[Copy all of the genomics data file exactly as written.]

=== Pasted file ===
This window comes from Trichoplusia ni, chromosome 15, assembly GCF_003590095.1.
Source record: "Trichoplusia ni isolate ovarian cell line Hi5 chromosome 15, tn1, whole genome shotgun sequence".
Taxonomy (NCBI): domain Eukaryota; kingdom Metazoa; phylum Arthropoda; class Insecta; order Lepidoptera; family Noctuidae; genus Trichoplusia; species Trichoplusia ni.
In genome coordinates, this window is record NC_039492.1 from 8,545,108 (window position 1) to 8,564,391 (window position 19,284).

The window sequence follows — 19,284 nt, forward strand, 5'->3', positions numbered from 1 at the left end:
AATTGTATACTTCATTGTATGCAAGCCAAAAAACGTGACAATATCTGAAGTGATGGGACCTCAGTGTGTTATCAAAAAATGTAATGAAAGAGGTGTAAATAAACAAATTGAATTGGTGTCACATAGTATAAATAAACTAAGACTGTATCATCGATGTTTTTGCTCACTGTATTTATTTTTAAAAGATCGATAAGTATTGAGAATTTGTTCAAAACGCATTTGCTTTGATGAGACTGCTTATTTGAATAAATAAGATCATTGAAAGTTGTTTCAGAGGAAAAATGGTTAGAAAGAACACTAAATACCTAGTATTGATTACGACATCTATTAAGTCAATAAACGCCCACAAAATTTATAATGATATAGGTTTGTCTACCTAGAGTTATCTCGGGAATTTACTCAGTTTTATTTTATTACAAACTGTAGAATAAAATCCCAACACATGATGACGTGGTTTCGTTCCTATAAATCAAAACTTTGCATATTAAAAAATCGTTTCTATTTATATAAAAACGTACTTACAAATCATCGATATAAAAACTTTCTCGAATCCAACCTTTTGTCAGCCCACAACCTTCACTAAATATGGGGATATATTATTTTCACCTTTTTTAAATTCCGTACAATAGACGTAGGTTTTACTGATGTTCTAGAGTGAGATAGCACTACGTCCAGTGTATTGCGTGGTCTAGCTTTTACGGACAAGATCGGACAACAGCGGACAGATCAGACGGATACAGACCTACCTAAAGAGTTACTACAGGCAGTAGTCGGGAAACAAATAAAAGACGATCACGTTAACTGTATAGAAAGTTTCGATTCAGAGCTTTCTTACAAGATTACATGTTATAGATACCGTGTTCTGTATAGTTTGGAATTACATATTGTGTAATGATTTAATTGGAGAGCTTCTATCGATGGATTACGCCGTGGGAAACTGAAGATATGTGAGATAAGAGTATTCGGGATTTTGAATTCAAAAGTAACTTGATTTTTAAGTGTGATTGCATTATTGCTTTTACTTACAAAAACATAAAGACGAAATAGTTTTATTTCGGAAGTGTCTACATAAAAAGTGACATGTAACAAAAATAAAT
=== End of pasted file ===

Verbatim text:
This window comes from Trichoplusia ni, chromosome 15, assembly GCF_003590095.1.
Source record: "Trichoplusia ni isolate ovarian cell line Hi5 chromosome 15, tn1, whole genome shotgun sequence".
Taxonomy (NCBI): domain Eukaryota; kingdom Metazoa; phylum Arthropoda; class Insecta; order Lepidoptera; family Noctuidae; genus Trichoplusia; species Trichoplusia ni.
In genome coordinates, this window is record NC_039492.1 from 8,545,108 (window position 1) to 8,564,391 (window position 19,284).

The window sequence follows — 19,284 nt, forward strand, 5'->3', positions numbered from 1 at the left end:
AATTGTATACTTCATTGTATGCAAGCCAAAAAACGTGACAATATCTGAAGTGATGGGACCTCAGTGTGTTATCAAAAAATGTAATGAAAGAGGTGTAAATAAACAAATTGAATTGGTGTCACATAGTATAAATAAACTAAGACTGTATCATCGATGTTTTTGCTCACTGTATTTATTTTTAAAAGATCGATAAGTATTGAGAATTTGTTCAAAACGCATTTGCTTTGATGAGACTGCTTATTTGAATAAATAAGATCATTGAAAGTTGTTTCAGAGGAAAAATGGTTAGAAAGAACACTAAATACCTAGTATTGATTACGACATCTATTAAGTCAATAAACGCCCACAAAATTTATAATGATATAGGTTTGTCTACCTAGAGTTATCTCGGGAATTTACTCAGTTTTATTTTATTACAAACTGTAGAATAAAATCCCAACACATGATGACGTGGTTTCGTTCCTATAAATCAAAACTTTGCATATTAAAAAATCGTTTCTATTTATATAAAAACGTACTTACAAATCATCGATATAAAAACTTTCTCGAATCCAACCTTTTGTCAGCCCACAACCTTCACTAAATATGGGGATATATTATTTTCACCTTTTTTAAATTCCGTACAATAGACGTAGGTTTTACTGATGTTCTAGAGTGAGATAGCACTACGTCCAGTGTATTGCGTGGTCTAGCTTTTACGGACAAGATCGGACAACAGCGGACAGATCAGACGGATACAGACCTACCTAAAGAGTTACTACAGGCAGTAGTCGGGAAACAAATAAAAGACGATCACGTTAACTGTATAGAAAGTTTCGATTCAGAGCTTTCTTACAAGATTACATGTTATAGATACCGTGTTCTGTATAGTTTGGAATTACATATTGTGTAATGATTTAATTGGAGAGCTTCTATCGATGGATTACGCCGTGGGAAACTGAAGATATGTGAGATAAGAGTATTCGGGATTTTGAATTCAAAAGTAACTTGATTTTTAAGTGTGATTGCATTATTGCTTTTACTTACAAAAACATAAAGACGAAATAGTTTTATTTCGGAAGTGTCTACATAAAAAGTGACATGTAACAAAAATAAAT